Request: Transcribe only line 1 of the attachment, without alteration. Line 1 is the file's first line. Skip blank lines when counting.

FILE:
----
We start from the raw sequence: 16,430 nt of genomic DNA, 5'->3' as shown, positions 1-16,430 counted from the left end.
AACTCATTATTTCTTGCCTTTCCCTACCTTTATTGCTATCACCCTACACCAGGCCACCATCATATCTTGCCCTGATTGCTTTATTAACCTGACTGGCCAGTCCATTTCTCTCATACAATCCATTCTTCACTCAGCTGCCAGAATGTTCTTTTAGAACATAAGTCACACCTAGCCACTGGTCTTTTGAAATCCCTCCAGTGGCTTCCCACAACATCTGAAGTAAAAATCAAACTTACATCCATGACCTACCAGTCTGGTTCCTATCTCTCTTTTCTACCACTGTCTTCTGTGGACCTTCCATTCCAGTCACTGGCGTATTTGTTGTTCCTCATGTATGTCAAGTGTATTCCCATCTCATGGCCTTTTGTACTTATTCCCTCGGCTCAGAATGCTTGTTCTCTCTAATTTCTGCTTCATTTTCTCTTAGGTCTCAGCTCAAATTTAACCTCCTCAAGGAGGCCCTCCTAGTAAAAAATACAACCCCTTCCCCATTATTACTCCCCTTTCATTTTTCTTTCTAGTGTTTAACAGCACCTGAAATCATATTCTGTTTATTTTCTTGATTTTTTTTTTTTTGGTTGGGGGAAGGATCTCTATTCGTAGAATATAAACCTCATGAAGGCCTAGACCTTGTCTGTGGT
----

We start from the raw sequence: 16,430 nt of genomic DNA, 5'->3' as shown, positions 1-16,430 counted from the left end.